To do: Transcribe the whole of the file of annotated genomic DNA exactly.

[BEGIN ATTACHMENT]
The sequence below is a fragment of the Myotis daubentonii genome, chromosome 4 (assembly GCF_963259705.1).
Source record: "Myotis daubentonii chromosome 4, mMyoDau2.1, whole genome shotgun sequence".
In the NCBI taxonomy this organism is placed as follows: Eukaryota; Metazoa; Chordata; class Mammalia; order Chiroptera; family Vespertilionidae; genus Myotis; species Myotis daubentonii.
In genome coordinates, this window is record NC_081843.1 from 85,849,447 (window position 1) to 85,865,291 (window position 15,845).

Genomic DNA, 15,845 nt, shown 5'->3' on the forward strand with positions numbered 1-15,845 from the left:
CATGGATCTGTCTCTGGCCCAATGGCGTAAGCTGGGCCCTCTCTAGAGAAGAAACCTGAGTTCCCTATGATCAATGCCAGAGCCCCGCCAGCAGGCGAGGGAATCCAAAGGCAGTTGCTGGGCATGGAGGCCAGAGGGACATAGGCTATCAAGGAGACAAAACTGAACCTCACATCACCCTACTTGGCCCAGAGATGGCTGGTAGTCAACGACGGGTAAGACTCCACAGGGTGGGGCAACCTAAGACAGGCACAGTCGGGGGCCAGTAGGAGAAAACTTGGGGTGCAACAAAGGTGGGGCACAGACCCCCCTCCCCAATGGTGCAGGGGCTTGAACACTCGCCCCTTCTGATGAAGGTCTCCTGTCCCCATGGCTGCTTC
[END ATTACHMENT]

The sequence below is a fragment of the Myotis daubentonii genome, chromosome 4 (assembly GCF_963259705.1).
Source record: "Myotis daubentonii chromosome 4, mMyoDau2.1, whole genome shotgun sequence".
In the NCBI taxonomy this organism is placed as follows: Eukaryota; Metazoa; Chordata; class Mammalia; order Chiroptera; family Vespertilionidae; genus Myotis; species Myotis daubentonii.
In genome coordinates, this window is record NC_081843.1 from 85,849,447 (window position 1) to 85,865,291 (window position 15,845).

Genomic DNA, 15,845 nt, shown 5'->3' on the forward strand with positions numbered 1-15,845 from the left:
CATGGATCTGTCTCTGGCCCAATGGCGTAAGCTGGGCCCTCTCTAGAGAAGAAACCTGAGTTCCCTATGATCAATGCCAGAGCCCCGCCAGCAGGCGAGGGAATCCAAAGGCAGTTGCTGGGCATGGAGGCCAGAGGGACATAGGCTATCAAGGAGACAAAACTGAACCTCACATCACCCTACTTGGCCCAGAGATGGCTGGTAGTCAACGACGGGTAAGACTCCACAGGGTGGGGCAACCTAAGACAGGCACAGTCGGGGGCCAGTAGGAGAAAACTTGGGGTGCAACAAAGGTGGGGCACAGACCCCCCTCCCCAATGGTGCAGGGGCTTGAACACTCGCCCCTTCTGATGAAGGTCTCCTGTCCCCATGGCTGCTTC